Sunday, January 23, 2005

Tsunami Relief for Diabetics

As if having diabetes weren't bad enough, can you imagine having to deal with a shortage of supplies for your child if your hometown was hit by a Tsunami? The folks at Australian based Insulin For Life (IFL) have secured donations of supplies and transport to the stricken in Southeast Asia. Here's an update from their ste (http://www.insulinforlife.org):

Following urgent requests, IFL Australia, IFL Germany and IFL UK have successfully sent insulin, test strips and other diabetes supplies to established and trusted networks at the Diabetes Association of Sri Lanka on 30 December 2004, with confirmed receipt on January 7 and 12 and distribution immediately to 2 General Hospitals in Galle and Matara in the south and others in the east - some of the worst areas affected by the Tsunami.

..... "we estimate that there are at least 10,000 persons who require insulin but who may not get it from the normal channels due to the disruptions due to the tsunami. We have tried to bridge the gap with our own resources and with those sent by IFL Australia, IFL- Germany and IFL- UK ."


We are planning to send more supplies. Support for the transport and handling costs of sending the supplies will be very gratefully received.

Friday, January 14, 2005

Abercrombie & Rich

Abercrombie & Fitch made a rich contribution to JDRF this holiday with a $300,000 dollar donation. The hip clothing retailer did this by raising $1 from any customer who wanted their picture taken with one of their " devastatingly hot brand reps." A&F matched the $150,000 raised by this creative campaign.

Here's the full story from Yahoo! Finance:
ALBANY, Ohio, Jan. 13 /PRNewswire-FirstCall/ -- The Abercrombie & Fitch (NYSE: ANF - News) tradition of welcoming friends to its stores with devastatingly hot brand reps continues to successfully raise funds and awareness for worthy charities. Each holiday shopping season, customers are invited to have their pictures taken with holiday greeters for a one-dollar contribution. Abercrombie & Fitch matches dollar for dollar contributions made for every photo taken.

This holiday season, the generosity of Abercrombie & Fitch customers has never been greater. Continuing its long-standing partnership, every dollar collected has been donated to the Juvenile Diabetes Research Foundation. Funds raised by the 2004 Naughty but Nice greeter program were nearly $150,000. The total contribution, which includes Abercrombie & Fitch's match of $150,000, was $300,000.

Abercrombie & Fitch is dedicated to making a difference in the lives of young people.

JDRF was founded in 1970 by the parents of children with juvenile diabetes. Since inception, JDRF has provided more than $800 million to diabetes research worldwide. JDRF's mission is constant: to find a cure for diabetes and its complications through the support of research.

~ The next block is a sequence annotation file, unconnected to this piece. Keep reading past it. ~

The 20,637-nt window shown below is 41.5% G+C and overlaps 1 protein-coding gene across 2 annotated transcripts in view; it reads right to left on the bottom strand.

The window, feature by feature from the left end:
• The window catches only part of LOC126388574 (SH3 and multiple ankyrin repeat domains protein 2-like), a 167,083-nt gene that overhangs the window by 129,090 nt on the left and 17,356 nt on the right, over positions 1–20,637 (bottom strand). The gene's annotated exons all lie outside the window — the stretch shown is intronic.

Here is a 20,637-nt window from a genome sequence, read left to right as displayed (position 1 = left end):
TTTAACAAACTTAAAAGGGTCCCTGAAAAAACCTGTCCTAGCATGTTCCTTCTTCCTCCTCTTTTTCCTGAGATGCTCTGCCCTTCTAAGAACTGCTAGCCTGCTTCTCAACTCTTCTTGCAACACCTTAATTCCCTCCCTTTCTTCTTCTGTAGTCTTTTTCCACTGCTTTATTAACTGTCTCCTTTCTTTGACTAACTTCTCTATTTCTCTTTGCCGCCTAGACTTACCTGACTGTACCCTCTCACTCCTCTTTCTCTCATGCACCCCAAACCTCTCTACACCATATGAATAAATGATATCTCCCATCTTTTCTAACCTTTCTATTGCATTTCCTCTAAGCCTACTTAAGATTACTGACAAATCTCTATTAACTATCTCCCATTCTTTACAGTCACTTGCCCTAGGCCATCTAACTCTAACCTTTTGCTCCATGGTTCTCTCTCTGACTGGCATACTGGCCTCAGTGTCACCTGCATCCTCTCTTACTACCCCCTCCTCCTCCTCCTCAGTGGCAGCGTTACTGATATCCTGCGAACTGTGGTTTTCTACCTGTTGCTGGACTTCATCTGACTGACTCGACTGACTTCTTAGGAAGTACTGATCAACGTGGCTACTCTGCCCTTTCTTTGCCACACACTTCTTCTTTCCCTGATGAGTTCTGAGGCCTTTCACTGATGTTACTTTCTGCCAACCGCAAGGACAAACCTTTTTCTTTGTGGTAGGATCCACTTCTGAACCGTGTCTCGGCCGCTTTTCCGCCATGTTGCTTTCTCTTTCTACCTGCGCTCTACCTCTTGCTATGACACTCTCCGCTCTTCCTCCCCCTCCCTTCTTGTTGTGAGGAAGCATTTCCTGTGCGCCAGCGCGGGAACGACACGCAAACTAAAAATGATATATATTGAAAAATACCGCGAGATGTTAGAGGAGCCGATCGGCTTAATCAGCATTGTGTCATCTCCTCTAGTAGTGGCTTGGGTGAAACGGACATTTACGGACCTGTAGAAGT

Sunday, January 09, 2005

Sudaphed Up, Zithromax up up and away...

Different drugs make our little Cassie's numbers shoot up. This is particularly hard when illness naturally elevates her blood sugars. This means Marinda and I have to be particularly aggressive with her insulin treatments during sickness and REMEMBER how each particular antibiotic, decongestant or analgesic affects her.

A good tip for you is to write down how any drug affects your blood sugar levels. Each person reacts differently to pharmacology, so there's no easy reference in books, on the web or anywhere. The best thing to do for every diabetic is to have her own customized record.

Tuesday, January 04, 2005

A Different Perspective

My friend Robin in New York spoke to me last week about her friend who's a parent with type 1 diabetes. My wife and I have always been the ones worried because our child had diabetes. How hard would it be to be a parent with Type 1 worried you may not be able to take care of your children? Wow.

Here's one perspective I found from the Canadian Diabetes Association about a mother-to -be: http://www.diabetes.ca/Section_About/type1preg.asp

Holiday Bugs and Hugs

Well we washed our hands and tried to be careful about catching colds, but Cassie still got sick. She's come down with a terrible cough and runny nose. No real signs of bacterial infection and looked like a virus.

Her blood sugars had been really manageable and her ketones low, but on New Year's Eve she took a turn for the worse and started getting a high fever. Her ketones which had been low earlier that day were suddenly in the high range.

We were pretty aggressive about making sure she got a doctor's attention, and unsatisfied with calls to the clinic, Marinda pressed for an examination on New Year's day. Surprise! Big ear infection. Zithromax will hopefully knock it out, but after 3 days on the antibiotic her cough is still really bad.

Of course this always leads to interrupted sleep for her and us (more than the normal interrupted sleep we get for normally checking her in the middle of the night). But Cassie's been a real trooper.

Although she's a very independent and spirited little girl, it's times like this when I think she senses her frailty and understands her dependence on our care. I can tell she's suffering when she displays a lot of affection to her mom and me. We've gotten lots of hugs and kisses of grattitude lately, and it breaks my heart :(